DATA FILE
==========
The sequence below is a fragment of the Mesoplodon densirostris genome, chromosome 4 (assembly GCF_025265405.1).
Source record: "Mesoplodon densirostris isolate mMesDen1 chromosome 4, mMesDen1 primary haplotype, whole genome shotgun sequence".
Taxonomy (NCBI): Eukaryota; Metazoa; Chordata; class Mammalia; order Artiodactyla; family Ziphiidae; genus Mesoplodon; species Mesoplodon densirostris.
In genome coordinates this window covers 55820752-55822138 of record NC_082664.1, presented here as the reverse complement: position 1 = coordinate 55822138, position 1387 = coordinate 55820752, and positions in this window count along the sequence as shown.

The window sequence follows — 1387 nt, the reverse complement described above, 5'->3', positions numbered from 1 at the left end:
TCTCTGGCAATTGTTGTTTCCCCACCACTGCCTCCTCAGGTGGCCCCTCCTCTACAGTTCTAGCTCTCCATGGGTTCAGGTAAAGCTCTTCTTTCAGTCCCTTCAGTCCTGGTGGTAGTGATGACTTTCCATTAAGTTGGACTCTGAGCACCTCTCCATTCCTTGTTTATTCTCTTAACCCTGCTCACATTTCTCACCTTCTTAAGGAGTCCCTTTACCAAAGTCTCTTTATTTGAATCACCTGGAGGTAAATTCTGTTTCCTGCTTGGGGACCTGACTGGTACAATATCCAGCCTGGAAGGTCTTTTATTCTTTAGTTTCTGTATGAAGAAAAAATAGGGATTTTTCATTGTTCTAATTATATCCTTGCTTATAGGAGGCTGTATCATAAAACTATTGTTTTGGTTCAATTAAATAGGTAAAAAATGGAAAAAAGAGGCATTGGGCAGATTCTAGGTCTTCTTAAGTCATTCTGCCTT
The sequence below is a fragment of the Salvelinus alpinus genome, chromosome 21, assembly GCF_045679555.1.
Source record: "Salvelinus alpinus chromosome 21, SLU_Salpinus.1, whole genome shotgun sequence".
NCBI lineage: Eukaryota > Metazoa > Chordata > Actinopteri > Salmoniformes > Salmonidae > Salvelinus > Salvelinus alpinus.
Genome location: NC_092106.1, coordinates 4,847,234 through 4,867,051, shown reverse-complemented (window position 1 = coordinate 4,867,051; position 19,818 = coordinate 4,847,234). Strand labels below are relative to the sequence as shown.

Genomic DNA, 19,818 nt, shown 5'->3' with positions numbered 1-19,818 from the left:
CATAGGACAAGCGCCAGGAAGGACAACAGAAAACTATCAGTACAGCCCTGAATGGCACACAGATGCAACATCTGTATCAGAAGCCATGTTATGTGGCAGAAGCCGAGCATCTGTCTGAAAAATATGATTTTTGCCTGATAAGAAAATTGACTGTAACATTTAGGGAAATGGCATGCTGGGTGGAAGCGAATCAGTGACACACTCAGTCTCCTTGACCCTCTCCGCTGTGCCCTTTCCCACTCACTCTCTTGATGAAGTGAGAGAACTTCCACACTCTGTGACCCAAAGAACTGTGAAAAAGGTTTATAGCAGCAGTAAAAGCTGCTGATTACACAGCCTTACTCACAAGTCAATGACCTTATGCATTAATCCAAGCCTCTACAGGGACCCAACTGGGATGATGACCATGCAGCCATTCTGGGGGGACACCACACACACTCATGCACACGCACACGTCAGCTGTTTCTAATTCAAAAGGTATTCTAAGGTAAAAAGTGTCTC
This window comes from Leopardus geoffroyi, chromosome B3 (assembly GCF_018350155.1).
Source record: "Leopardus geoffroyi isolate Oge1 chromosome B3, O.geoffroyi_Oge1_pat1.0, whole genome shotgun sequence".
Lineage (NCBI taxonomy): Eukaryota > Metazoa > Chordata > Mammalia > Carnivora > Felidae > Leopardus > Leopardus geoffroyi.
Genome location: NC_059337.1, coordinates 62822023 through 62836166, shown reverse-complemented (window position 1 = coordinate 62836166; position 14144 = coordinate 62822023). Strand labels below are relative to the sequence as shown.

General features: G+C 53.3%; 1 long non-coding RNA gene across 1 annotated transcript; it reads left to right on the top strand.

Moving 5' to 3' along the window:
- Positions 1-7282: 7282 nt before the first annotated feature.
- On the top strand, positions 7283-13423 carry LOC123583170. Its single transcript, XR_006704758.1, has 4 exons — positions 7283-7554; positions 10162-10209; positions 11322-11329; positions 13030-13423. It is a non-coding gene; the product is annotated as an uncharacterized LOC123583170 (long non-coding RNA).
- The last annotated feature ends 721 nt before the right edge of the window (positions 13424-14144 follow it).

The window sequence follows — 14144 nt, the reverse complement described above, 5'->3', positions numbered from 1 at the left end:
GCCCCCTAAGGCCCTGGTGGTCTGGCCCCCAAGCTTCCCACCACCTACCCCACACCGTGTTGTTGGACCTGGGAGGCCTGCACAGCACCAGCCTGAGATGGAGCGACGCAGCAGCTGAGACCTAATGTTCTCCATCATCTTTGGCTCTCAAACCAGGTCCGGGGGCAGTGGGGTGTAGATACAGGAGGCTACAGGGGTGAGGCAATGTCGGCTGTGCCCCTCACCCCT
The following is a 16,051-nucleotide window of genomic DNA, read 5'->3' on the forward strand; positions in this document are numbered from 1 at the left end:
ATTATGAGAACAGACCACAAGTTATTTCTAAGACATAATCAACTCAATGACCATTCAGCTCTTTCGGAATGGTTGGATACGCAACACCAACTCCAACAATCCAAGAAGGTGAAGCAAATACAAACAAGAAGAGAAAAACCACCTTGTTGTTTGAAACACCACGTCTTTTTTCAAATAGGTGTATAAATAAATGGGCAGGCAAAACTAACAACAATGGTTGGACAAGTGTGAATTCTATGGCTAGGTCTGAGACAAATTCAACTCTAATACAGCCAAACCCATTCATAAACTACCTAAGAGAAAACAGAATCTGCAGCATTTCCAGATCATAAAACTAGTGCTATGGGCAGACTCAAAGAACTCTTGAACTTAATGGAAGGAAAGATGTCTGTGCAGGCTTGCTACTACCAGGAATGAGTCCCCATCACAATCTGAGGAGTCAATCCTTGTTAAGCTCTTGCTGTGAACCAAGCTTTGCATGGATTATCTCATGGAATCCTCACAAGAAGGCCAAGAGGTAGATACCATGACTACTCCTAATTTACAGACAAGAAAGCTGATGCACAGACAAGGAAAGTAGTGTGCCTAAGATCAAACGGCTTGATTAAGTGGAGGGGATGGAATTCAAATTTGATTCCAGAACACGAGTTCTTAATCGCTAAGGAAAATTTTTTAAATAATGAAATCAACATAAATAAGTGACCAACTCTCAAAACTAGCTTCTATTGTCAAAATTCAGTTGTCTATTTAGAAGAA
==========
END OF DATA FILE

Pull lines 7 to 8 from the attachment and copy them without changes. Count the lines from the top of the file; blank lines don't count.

The sequence below is a fragment of the Salvelinus alpinus genome, chromosome 21, assembly GCF_045679555.1.
Source record: "Salvelinus alpinus chromosome 21, SLU_Salpinus.1, whole genome shotgun sequence".